The reservoir for the gaseous type of nutrient cycle (e.g., nitrogen, carbon cycle) exists in the atmosphere and for the sedimentary cycle (e.g., Sulphur and phosphorus cycle); the reservoir is located in Earth‘s crust.

The Carbon Cycle

Of all the biogeochemical cycles, the carbon cycle is the most important. All life is composed of carbon compounds of one form or another. That is why it is of such grave concern today that human activities since the Industrial Revolution have modified the carbon cycle in significant ways.

The carbon cycle is a biogeochemical cycle in which carbon flows among storage pools in the atmosphere, ocean, and on the land. Human activity has affected the carbon cycle, causing carbon dioxide concentrations in the atmospheric storage pool to increase.

The source of all carbon is carbon dioxide present in the atmosphere. It is highly soluble in water; therefore, oceans also contain large quantities of dissolved carbon dioxide.

The global carbon cycle consists of following steps-

Photosynthesis:

Green plants in the presence of sunlight utilize CO2 in the process of photosynthesis and convert the inorganic carbon into organic matter (food) and release oxygen. Annually 4-9 x 10 13 kg of CO2 is fixed by green plants of the entire biosphere. Forests acts as reservoirs of CO2 as carbon fixed by the trees remain stored in them for a long due to their long life cycles. Avery large amount of CO2 is released through forest fires.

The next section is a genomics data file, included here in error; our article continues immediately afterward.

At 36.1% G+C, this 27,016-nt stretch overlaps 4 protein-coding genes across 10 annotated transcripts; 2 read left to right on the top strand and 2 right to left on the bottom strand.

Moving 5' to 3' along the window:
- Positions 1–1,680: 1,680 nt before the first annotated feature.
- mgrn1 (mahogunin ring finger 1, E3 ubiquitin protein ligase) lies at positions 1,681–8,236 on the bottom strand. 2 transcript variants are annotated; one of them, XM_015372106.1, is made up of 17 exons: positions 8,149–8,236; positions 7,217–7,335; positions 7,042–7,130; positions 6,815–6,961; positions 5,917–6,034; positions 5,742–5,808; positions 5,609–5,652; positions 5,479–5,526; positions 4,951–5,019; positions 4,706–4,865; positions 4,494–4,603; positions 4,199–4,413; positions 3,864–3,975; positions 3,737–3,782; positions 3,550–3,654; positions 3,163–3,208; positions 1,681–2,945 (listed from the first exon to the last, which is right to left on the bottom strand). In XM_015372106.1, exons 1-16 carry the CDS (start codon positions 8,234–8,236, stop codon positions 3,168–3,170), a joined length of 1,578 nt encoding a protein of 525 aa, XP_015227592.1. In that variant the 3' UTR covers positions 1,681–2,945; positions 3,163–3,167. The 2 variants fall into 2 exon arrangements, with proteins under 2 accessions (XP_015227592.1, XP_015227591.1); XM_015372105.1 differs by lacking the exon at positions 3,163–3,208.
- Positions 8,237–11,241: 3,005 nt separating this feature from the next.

Respiration:

Respiration is carried out by all living organisms. It is a metabolic process where food is oxidized to liberate energy, CO2, and water. The energy released from respiration is used for carrying out life processes by living organisms (plants, animals, decomposers, etc.). Thus CO2 is released into the atmosphere through this process.

Decomposition:

All the food assimilated by animals or synthesized by plants is not metabolized by them completely. A major part is retained by them as their own biomass which becomes available to decomposers on their death. The dead organic matter is decomposed by microorganisms and CO2 is released into the atmosphere by decomposers.